I once went on a date with a guy that looked like Moss from ‘The IT Crowd’. I’d thought he might be ‘geeky cool’ or even ‘geeky quirky’. Alas, I realised almost immediately that he was actually ‘geeky dorky’ and not at all my cup of tea. We were completely mismatched.
An hour of polite chit chat later I apologised and made my excuses. “I need to go this way” I told him. “I need to go that way too” he replied. I stride towards home while he’d trotted alongside, drawing my attention to various points of interest. One of these was E Pellicci. “It’s famous, a Bethnal Green institution” he told me. I filed that nugget of information away as I gave him an awkward ‘goodbye forever’ hug.
If all cafes are created equal then this one is definitely more equal than others. It’s tiny, with grade two listed interiors, was opened in 1900 and is still owned by the same family. The children are out front running the place and yelling instructions to mamma in the kitchen. Nobody stands on ceremony here. I walk in, to overhear one of the customers being told, “What are you doing? Make him bloody pay!” and am welcomed warmly and without a shred of pretention. My friend arrives late and is promply berated for his tardiness. It’s so packed that strangers very quickly become chatty and familiar.
They serve up full English breakfasts and traditional Italian fare including lasagna and chicken pie with a pure, effortless joy. Not being able to decide between breakfast or lunch I order a caprese salad, eggs with hash browns, bubble and squeak. “Bacon?” They ask. “No, I’m Jewish” I tell them. “That doesn’t matter,” they reply. “This is Kosher bacon, it’s been blessed by the East London rabbi” My friend has the bacon, it looks crispy, but what do I know? “Mum makes fantastic chips, you have to try them” we are told. They give us a free side of chips. I order the penne after getting food envy from the people next to me. The table feels like it’s groaning under the weight of so much hearty grub.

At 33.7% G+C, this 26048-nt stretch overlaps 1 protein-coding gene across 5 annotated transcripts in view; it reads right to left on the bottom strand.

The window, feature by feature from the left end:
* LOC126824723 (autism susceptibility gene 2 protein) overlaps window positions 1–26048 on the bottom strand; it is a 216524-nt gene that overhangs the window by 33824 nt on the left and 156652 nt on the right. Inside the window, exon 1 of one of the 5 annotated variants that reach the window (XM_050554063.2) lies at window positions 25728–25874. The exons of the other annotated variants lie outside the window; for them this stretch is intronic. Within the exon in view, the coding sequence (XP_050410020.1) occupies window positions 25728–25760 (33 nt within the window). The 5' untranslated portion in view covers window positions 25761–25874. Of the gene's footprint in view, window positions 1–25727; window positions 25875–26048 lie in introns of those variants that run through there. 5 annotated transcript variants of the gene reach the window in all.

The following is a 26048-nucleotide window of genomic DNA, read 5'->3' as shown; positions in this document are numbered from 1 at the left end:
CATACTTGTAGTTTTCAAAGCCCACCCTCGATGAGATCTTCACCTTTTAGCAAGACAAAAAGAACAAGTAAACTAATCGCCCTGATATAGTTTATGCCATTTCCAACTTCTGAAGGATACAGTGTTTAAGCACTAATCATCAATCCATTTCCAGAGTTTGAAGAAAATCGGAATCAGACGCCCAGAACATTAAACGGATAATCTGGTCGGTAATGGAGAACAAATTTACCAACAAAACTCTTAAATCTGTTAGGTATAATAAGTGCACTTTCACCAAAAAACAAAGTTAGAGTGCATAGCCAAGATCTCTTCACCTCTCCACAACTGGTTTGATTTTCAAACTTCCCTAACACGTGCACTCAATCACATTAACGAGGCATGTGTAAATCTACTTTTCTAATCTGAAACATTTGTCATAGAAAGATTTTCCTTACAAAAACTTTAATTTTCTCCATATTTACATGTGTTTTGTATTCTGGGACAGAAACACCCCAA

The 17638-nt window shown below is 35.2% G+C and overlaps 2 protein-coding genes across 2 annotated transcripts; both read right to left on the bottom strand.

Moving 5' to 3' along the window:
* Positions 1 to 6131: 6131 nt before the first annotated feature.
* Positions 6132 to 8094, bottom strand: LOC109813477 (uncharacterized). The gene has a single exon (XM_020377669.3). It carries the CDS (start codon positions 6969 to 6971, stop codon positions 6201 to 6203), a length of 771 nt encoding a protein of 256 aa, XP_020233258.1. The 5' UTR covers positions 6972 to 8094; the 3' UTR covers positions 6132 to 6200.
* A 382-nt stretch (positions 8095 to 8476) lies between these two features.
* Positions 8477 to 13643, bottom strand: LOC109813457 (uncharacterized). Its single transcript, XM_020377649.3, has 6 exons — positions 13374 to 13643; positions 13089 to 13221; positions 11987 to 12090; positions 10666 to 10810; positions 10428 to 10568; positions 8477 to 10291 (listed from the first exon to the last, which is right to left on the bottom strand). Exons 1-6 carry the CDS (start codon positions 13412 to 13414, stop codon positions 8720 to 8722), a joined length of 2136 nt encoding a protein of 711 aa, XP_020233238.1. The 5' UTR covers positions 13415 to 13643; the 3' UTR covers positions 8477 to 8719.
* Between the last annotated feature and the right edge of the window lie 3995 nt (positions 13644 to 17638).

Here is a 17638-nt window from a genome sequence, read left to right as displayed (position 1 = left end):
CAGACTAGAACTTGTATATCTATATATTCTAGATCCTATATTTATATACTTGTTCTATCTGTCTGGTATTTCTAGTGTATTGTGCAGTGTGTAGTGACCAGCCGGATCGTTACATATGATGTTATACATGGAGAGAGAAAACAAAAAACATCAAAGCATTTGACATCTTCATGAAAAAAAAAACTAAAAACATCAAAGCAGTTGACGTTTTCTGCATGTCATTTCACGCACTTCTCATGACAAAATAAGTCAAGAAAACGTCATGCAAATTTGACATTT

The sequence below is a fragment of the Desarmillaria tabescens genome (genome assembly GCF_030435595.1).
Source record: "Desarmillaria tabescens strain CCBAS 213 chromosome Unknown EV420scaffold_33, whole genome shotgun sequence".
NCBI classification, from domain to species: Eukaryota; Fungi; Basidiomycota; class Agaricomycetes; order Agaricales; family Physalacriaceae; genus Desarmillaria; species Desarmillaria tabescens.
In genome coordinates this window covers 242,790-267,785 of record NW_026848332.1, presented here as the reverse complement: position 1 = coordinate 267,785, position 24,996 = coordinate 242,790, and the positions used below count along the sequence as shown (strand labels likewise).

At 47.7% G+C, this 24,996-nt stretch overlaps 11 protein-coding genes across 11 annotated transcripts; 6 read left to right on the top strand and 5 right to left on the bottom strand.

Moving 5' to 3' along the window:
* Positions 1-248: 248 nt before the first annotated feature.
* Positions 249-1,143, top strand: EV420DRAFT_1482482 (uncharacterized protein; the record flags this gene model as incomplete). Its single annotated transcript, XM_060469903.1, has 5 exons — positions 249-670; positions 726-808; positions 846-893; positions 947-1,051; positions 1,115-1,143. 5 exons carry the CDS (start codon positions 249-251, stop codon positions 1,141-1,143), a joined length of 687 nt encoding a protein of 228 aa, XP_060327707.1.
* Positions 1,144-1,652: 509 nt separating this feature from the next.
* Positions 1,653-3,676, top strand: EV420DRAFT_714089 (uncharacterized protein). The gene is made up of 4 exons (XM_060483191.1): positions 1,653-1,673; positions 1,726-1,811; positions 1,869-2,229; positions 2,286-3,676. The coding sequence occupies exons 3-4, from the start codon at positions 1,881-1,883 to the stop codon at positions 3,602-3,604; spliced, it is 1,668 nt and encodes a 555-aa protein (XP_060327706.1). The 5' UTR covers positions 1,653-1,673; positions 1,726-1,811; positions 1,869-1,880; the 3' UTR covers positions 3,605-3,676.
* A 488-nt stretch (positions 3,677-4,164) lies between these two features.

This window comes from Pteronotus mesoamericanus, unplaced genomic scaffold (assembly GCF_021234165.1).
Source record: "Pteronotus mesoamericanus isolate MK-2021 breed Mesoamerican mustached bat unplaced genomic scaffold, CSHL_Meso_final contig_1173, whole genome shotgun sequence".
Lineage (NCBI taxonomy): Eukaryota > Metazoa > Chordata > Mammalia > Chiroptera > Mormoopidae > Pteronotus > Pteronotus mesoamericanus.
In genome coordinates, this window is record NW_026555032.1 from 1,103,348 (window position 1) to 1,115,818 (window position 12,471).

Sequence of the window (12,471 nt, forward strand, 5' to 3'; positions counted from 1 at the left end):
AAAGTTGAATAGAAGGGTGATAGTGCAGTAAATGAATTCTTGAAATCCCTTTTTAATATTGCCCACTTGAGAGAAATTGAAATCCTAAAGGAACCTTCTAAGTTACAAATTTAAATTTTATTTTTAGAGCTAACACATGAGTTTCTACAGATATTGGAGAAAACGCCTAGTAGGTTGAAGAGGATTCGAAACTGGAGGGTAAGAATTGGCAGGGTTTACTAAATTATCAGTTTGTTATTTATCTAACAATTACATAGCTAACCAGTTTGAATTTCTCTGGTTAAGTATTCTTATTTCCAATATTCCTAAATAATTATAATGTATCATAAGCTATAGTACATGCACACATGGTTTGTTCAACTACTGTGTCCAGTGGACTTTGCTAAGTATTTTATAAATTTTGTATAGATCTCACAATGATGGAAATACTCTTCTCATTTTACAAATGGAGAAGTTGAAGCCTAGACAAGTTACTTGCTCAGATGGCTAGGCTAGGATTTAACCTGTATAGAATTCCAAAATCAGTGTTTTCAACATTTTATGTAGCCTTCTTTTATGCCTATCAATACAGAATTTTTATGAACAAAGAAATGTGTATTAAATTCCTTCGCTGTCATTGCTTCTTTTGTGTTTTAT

The poached egg is cut open and I sigh with joy as the yolk runs across the plate. It’s perfectly cooked. I eat it mixed with the fresh sweet tomatoes, mozzarella and a drizzle of oil. When the penne arrives I ladle it on top of the crunchy bubble and hash. It’s a strange combination to have on one plate and I couldn’t care less. The sauce is flavourful, I slurp it up through the centre of the penne before I bite into it. I could close my eyes and be in Italy if it weren’t for the distinct East London banter that bounces across the room.
We are interrupted from our conversation by a series of loud bangs. There is a birthday in the house and we’re asked to sing happy birthday. Everyone obliges, and our voices intermingle, slightly off key and punctuated by opportune pot banging.
The bill is so cheap that I can’t believe it’s right, and I leave clutching a doggy bag of homemade bread pudding that has generously been shoved into my hands. Their warmth is overwhelming. It’s a unique place run by beautiful people, and the joshing and din feels like the hug of home. I consider asking them to adopt me, but decide it’s unnecessary. After one delicious meal, they have already made me feel like family.